Imitation pearls

Imitation pearls
Some imitation pearls (also called shell pearls) are simply made of mother-of-pearl, coral, or shell, while others are made of glass and coated with a solution containing fish scales called essence of the Orient. Although artificial pearls look good, they do not have the same weight or softness as real pearls and their luster will also be considerably dimmed.

The South Sea Pearl

Gemological identification
A well-equipped gem laboratory can distinguish natural from cultured pearls by using gemological X-ray equipment to examine the center of a pearl. With X-rays it is possible to see the growth rings of the pearl, where the layers of calcium carbonate are separated by thin layers of conchiolin. Differentiating natural pearls from non-beaded cultured pearls can be very difficult without the use of this X-ray technique.

Natural and cultured pearls can be distinguished from imitation pearls using a microscope. Another method of testing imitations is to rub two pearls together. Imitation pearls are completely smooth, but natural and cultured pearls are made up of pearlescent platelets, which make both appear slightly grainy.

Value of a natural pearl
High-quality natural pearls are very rare jewels. Their values ​​are determined similarly to those of other precious gems, based on size, shape, color, surface quality, orientation, and luster.

Individual natural pearls are often sold as collectibles or placed as centerpieces in one-of-a-kind jewelry. There are very few natural pearl strands to match and those that often sell for hundreds of thousands of dollars. (In 1917, jeweler Pierre Cartier bought the Fifth Avenue mansion that is now the Cartier store in New York in exchange for a double string of natural pearls that Cartier had been collecting for years; at the time, it was valued at $ 1 million ..) [14]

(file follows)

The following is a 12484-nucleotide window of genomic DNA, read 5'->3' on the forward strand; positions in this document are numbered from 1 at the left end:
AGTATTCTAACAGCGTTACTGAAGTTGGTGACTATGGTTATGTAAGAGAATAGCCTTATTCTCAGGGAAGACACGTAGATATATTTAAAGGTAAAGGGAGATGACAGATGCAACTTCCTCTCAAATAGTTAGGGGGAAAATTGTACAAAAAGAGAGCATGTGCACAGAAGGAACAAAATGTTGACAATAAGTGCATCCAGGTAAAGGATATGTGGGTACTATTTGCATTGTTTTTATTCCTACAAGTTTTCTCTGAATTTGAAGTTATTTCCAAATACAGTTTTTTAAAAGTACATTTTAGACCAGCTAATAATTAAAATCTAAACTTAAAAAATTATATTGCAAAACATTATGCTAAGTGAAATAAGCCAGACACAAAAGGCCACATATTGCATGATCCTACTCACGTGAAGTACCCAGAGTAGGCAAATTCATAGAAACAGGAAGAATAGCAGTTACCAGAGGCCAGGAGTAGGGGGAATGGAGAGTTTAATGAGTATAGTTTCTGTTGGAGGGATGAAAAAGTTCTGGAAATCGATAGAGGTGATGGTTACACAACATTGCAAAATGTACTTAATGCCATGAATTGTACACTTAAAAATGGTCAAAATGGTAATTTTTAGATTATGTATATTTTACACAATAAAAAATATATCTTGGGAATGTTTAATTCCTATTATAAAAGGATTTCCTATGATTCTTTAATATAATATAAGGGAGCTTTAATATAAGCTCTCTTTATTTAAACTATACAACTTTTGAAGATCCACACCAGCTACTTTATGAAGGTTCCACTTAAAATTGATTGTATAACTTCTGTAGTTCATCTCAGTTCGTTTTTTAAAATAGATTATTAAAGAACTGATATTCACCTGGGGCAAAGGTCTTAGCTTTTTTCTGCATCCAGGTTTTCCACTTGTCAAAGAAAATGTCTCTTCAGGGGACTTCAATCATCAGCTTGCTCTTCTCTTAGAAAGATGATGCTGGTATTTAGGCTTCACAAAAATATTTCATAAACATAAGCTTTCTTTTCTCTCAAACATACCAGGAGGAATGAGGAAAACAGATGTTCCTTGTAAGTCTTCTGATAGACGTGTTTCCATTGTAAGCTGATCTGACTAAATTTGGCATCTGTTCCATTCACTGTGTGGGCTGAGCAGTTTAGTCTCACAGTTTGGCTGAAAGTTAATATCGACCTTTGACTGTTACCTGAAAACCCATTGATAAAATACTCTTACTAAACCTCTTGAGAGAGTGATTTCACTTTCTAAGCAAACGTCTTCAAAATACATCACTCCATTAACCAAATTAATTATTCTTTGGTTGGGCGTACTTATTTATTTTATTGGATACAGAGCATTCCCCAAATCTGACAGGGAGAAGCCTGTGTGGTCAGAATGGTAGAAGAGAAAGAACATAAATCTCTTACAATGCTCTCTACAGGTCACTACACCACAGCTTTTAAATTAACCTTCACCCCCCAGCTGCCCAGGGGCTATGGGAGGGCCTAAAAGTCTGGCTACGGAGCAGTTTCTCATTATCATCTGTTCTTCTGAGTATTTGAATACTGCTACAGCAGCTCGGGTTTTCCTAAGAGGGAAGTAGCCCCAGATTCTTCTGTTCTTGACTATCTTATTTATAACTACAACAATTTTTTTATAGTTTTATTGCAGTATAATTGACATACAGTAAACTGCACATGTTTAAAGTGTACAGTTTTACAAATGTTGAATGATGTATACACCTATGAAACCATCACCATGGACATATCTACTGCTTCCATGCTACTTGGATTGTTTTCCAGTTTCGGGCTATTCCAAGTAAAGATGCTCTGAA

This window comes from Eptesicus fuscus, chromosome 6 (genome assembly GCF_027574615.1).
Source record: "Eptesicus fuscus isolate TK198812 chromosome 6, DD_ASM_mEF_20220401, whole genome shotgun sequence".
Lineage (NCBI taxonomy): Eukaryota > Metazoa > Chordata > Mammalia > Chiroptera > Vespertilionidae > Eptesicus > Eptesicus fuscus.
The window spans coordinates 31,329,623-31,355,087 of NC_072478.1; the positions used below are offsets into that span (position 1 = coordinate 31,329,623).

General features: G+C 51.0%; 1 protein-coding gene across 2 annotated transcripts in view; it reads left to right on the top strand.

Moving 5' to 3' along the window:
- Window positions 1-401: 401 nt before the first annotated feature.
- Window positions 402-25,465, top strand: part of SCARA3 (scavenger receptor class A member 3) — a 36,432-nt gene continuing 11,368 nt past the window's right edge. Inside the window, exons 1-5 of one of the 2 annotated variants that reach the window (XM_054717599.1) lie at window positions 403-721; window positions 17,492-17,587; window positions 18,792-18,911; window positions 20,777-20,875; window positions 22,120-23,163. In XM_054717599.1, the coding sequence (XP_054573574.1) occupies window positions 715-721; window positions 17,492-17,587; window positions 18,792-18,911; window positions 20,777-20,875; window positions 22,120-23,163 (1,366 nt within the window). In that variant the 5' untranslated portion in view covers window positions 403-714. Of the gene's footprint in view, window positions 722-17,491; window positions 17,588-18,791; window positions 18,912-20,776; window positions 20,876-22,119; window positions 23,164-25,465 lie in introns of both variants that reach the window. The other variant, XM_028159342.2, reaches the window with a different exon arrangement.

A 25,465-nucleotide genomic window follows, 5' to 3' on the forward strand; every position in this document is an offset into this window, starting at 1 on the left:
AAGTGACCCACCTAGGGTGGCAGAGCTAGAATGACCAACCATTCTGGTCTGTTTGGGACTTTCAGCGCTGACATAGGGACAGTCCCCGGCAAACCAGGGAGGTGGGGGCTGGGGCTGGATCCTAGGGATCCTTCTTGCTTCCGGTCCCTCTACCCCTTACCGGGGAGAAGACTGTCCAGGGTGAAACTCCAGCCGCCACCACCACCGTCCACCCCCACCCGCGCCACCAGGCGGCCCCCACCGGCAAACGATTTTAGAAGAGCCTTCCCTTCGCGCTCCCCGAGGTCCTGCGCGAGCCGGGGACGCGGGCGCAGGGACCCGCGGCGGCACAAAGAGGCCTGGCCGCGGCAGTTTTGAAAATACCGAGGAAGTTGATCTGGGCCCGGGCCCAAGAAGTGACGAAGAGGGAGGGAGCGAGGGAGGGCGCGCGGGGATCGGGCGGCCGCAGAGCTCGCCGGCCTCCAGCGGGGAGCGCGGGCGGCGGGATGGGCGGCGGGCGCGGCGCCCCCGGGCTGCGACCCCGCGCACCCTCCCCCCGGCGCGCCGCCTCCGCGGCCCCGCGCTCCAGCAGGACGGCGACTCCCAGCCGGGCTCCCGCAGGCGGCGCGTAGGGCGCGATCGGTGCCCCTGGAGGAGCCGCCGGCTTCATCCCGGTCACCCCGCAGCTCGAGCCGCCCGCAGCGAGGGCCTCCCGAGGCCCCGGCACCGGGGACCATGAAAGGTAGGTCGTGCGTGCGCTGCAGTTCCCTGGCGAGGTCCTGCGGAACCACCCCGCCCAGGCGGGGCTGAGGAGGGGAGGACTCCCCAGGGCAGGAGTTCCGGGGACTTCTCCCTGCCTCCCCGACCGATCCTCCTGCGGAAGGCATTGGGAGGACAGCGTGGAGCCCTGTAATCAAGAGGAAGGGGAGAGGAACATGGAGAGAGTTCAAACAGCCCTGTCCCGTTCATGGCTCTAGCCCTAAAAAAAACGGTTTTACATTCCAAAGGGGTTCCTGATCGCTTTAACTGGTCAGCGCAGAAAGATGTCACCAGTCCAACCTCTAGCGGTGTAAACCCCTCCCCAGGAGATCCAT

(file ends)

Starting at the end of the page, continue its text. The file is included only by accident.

The introduction and advancement of the cultured pearl has hit the pearl industry hard. Pearl merchants have publicly disputed the authenticity of these new cultured products and left many consumers uncomfortable and confused about their much lower prices. In essence, the controversy has damaged the images of both natural and cultured pearls. In the 1950s, when significant numbers of women in developed countries were able to afford their own cultured pearl necklace, natural pearls were reduced to a small and exclusive niche in the pearl industry.

Origin of a natural pearl
Previously, natural pearls were found in many parts of the world. Today’s natural pearls are mostly confined to the seas off Bahrain. Australia also has one of the last pearl dive boat fleets in the world. Australian divers dive for South Sea pearl oysters for use in the South Sea cultured pearl industry. Catching pearl oysters is similar to how many oysters are taken during natural pearl days. Therefore, a significant number of natural pearls are still found in the waters of the Australian Indian Ocean from wild oysters. X-ray examination is necessary to positively verify the natural pearls found today.

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